Watertown City Council Appears Divided Over $ 735,000 Cost of Flynn Pool Repairs | Government


WATERTOWN – Mayor Jeffrey M. Smith released a report showing the cost of repairing the North Elementary School swimming pool soared to $ 735,000, raising eyebrows that it became public just days before the November 2.

Describing it as his October surprise, Mayor Smith’s political rivals accuse the mayor of trying to influence the council race by releasing the Flynn Pool report just eight days before the election.

The subject of the jackpot will be on the agenda for Monday’s board meeting, the day before polling day. Council members received the report over the weekend.

“I find it very suspicious that it is a day before election day,” said city councilor Lisa A. Ruggiero, adding that she hoped that a decision would not be taken that evening on the fate of the pool. Flynn.

“I would like more time to decide.”

Councilor Leonard G. Spaziani, who pushed the city to operate three swimming pools, has been inquiring about the status of the Alteri swimming pool, located at the Alex T. Duffy exhibition center, for several months.

He, too, questioned the timing of the report.

“It’s all of a sudden, it’s here,” he said, wondering why the report is released so close to when voters go to the polls to decide on the city council race .

Mayor Smith defended the timing of the report’s release, saying City Councilor Spaziani had applied for his status on several occasions – and that’s when it was completed, he said.

Repairing the pool has become a campaign issue, with council candidates divided on the issue. Two years ago, Mayor Smith campaigned that the city only needed two swimming pools, not three.

In his two-page analysis, City Engineer Michael Delaney determined it would cost $ 735,000 to repair the Flynn Pool at North Elementary School.

Stressing that the city shouldn’t spend that kind of money on a facility that is only used three months a year, Mayor Smith said the Flynn Pool needed plumbing and its shell replaced, so the project would end “essentially with a new swimming pool”.

“It’s the cost, and it’s not cheap,” he said.

City Councilor Sarah V. Compo-Pierce also agreed that the city cannot afford the $ 735,000 prize.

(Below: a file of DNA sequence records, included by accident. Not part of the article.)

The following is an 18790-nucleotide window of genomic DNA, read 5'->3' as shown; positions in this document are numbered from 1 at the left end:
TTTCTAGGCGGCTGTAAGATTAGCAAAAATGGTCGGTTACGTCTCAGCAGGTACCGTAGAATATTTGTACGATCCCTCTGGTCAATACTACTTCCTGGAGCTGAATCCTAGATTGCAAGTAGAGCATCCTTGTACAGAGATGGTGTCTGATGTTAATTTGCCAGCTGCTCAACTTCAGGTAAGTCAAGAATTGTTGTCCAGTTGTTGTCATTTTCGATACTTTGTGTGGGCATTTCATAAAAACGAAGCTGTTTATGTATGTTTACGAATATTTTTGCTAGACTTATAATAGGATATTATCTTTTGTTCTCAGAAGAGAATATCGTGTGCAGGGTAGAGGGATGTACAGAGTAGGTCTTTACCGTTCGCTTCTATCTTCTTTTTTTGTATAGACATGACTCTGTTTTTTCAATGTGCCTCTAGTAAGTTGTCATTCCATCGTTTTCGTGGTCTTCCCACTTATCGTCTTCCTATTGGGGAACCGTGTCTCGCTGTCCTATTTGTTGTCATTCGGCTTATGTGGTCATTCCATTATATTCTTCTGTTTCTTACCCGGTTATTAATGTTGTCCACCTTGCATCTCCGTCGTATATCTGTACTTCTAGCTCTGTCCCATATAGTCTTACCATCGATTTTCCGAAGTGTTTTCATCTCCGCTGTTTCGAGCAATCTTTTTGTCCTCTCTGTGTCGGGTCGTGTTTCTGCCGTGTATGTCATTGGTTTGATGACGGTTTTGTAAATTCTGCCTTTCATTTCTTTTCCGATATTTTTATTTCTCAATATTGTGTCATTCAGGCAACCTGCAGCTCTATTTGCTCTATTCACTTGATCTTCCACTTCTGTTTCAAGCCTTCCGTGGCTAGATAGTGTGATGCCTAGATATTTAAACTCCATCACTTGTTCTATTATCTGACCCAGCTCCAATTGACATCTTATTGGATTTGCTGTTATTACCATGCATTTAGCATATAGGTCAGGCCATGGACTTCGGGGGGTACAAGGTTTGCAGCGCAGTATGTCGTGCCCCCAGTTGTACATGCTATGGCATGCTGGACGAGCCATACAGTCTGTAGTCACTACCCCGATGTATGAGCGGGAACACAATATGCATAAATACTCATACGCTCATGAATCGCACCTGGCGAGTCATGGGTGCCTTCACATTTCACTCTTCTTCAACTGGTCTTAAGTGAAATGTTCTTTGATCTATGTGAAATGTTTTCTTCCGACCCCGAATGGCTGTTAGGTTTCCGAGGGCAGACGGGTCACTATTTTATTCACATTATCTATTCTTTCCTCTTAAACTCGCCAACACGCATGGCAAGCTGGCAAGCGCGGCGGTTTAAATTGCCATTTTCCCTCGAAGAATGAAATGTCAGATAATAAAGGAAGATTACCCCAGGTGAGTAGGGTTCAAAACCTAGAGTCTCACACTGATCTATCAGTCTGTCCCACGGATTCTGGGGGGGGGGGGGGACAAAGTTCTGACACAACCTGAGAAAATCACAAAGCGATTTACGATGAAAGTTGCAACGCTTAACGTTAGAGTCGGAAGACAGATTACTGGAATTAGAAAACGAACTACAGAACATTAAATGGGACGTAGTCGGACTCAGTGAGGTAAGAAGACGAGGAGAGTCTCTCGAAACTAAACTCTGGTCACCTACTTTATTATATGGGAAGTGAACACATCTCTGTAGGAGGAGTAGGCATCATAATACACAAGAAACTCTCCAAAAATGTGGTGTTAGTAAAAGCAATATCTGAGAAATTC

“A bandage of almost a million dollars to try to fix this asset for just 10 years is expensive,” she said.

In a note to council members, City Manager Kenneth A. Mix wrote that the cost of $ 735,000 “is considered the most optimistic scenario as it assumes that there will be no major structural deficiencies in the building. shell when the surface is removed.

“The repairs included in this estimate should give the pool, perhaps, 10 years more life.”

Instead, a long-term solution might be to replace the pool as was done with the Thompson Park pool two years ago, Mr Mix wrote. This pool cost $ 3.1 million, although the school’s existing public bathhouse could be salvaged, reducing the overall cost of the project, he said.

The city was set to demolish the Alteri Pool until it became known that the Flynn Pool was the one in need of all repairs.

Repairs prevented these two swimming pools from opening last summer. Only the Thompson Park pool was open in the summer.

According to a memo, Parks and Recreation Superintendent Scott D. Weller wrote that 18,511 people swam in the Thompson Park pool last summer, roughly the same number who used it in the past summer. last five summers.

This information proves that three swimming pools are not necessary, said Mayor Smith. But Councilor Ruggiero stressed that attendance was affected by COVID, saying she believed more people would use the pool if the pandemic did not occur last summer.

As to what would happen if it were taken out of service, board members Compo-Pierce and Ryan Henry-Wilkinson pointed out that the Flynn Pool needs to be replaced, especially since it is on the north side of the city.

The city’s other two swimming pools are located in other parts of the city.

City Councilor Henry-Wilkinson said he would only agree to the demolition of the Flynn Pool if it was replaced with another facility.

City Councilor Compo-Pierce suggested a playground with the ability to turn it into an ice rink, so that it can be used throughout the year, while City Councilor brought up the idea of ​​a mountain bike facility.

While Councilor Ruggiero was adamant the decision would not be made at Monday night’s meeting, Councilor Compo-Pierce said the decision should be made by the next council taking office in January.

Mayor Smith noted that the decision would ultimately be made during next year’s budget deliberations, regardless of whether the current council agrees to go ahead with the repairs.

The mayor said he only released the report after seeing only part of it had been posted on social media and that he believed the full report should be made available.

Mr Mix said he distributed the report on Friday to give council members a full week to study it.

Due to a reporter error, an earlier version of this story incorrectly stated which pools Watertown City Councilor Leonard G. Spaziani sought status from Mayor Jeffrey E. Smith. Mr. Spaziani only asked about the Alteri Pool at the Alex T. Duffy Exhibition Center.

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